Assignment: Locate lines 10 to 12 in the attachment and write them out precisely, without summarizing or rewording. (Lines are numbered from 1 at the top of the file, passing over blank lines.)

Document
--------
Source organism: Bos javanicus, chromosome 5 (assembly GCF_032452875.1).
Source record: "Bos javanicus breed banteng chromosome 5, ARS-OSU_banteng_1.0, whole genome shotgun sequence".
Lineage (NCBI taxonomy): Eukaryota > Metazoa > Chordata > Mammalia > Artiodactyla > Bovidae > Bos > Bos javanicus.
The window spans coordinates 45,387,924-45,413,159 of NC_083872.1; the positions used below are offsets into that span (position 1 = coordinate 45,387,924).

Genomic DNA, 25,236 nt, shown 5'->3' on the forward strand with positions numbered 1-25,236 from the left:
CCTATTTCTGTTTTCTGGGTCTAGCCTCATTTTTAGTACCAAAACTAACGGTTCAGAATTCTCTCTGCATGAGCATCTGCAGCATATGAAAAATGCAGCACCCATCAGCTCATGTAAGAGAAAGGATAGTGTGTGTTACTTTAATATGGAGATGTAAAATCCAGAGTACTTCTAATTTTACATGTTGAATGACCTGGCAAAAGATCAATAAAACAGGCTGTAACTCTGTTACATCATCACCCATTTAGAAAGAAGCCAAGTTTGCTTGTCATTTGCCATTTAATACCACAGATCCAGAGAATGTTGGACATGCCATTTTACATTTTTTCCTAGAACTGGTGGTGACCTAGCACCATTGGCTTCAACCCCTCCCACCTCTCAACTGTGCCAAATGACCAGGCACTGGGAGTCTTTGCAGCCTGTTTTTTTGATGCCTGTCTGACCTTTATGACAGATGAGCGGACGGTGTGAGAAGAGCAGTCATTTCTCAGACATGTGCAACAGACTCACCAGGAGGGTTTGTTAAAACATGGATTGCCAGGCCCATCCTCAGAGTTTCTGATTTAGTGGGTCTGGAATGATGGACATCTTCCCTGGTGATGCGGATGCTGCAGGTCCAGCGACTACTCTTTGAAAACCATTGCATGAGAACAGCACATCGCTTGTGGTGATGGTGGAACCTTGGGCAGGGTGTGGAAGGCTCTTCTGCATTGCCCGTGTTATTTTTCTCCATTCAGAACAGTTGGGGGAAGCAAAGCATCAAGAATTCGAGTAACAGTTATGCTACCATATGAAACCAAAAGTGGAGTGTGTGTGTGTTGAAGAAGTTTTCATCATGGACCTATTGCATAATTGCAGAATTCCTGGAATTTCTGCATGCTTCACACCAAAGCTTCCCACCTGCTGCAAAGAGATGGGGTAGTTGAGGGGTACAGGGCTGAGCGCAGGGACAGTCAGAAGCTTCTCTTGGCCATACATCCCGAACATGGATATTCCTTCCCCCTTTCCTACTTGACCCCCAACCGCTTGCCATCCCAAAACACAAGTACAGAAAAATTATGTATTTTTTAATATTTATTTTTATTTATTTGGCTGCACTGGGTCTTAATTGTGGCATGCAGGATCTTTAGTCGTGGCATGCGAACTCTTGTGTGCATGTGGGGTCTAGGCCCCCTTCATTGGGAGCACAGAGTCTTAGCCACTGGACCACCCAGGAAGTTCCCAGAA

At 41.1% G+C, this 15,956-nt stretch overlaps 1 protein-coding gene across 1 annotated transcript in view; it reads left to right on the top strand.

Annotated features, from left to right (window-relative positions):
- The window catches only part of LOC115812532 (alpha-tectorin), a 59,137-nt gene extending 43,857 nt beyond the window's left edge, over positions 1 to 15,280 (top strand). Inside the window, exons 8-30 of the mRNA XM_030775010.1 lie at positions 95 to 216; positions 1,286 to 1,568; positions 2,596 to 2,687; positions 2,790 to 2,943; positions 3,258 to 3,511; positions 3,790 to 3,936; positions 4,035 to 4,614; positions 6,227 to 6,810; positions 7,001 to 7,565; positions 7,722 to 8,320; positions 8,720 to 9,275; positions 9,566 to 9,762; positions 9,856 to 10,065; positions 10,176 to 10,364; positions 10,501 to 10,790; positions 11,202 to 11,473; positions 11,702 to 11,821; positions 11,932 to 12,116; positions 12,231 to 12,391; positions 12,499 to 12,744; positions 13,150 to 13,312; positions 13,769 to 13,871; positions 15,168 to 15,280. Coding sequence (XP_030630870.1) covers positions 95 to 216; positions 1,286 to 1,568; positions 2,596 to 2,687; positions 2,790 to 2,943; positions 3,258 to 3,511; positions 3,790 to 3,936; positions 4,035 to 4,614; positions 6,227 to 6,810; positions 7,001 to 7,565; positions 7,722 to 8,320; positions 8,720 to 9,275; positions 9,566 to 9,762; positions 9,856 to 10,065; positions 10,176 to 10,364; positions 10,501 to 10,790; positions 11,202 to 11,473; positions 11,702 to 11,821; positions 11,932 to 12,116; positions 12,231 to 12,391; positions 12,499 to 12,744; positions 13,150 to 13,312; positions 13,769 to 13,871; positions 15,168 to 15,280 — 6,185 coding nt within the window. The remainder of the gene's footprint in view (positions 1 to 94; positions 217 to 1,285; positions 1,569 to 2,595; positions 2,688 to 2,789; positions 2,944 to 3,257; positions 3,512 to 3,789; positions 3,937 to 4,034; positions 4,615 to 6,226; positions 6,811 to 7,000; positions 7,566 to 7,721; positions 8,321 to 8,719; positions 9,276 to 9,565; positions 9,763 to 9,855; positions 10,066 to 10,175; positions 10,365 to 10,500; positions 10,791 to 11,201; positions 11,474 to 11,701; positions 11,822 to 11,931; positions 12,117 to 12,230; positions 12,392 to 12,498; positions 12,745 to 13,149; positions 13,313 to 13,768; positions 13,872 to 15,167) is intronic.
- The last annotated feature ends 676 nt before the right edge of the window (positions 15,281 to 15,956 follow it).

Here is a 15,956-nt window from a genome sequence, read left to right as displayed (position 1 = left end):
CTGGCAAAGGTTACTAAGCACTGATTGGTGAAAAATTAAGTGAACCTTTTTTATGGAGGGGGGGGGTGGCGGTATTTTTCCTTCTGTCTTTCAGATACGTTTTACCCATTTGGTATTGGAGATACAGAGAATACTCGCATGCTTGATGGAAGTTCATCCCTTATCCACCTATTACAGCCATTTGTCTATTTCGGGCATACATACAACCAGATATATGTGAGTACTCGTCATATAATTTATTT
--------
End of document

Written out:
- The last annotated feature ends 676 nt before the right edge of the window (positions 15,281 to 15,956 follow it).

Here is a 15,956-nt window from a genome sequence, read left to right as displayed (position 1 = left end):
CTGGCAAAGGTTACTAAGCACTGATTGGTGAAAAATTAAGTGAACCTTTTTTATGGAGGGGGGGGGTGGCGGTATTTTTCCTTCTGTCTTTCAGATACGTTTTACCCATTTGGTATTGGAGATACAGAGAATACTCGCATGCTTGATGGAAGTTCATCCCTTATCCACCTATTACAGCCATTTGTCTATTTCGGGCATACATACAACCAGATATATGTGAGTACTCGTCATATAATTTATTT